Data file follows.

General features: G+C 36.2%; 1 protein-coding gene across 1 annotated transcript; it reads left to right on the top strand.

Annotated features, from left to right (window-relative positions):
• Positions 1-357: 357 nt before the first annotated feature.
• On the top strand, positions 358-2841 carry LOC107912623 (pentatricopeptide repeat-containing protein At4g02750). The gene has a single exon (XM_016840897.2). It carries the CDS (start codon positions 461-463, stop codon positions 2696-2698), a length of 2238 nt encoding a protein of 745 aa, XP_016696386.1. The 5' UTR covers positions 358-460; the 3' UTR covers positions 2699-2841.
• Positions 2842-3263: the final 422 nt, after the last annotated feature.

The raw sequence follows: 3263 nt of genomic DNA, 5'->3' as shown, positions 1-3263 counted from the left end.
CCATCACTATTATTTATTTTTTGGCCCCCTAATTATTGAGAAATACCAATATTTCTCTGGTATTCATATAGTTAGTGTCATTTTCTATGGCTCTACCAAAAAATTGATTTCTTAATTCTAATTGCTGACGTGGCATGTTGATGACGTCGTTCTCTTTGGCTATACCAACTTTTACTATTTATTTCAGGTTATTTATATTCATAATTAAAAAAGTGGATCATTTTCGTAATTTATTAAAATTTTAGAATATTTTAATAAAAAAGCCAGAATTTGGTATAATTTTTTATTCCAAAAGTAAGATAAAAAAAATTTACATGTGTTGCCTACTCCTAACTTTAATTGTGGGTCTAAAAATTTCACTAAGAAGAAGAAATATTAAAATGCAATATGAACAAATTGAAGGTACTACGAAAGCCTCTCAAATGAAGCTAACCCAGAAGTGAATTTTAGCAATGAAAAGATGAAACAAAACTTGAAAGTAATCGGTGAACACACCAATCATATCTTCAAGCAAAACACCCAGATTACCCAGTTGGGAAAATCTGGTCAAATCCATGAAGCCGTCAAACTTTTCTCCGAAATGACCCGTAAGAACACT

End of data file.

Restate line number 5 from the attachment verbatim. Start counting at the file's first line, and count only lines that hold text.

• Positions 2842-3263: the final 422 nt, after the last annotated feature.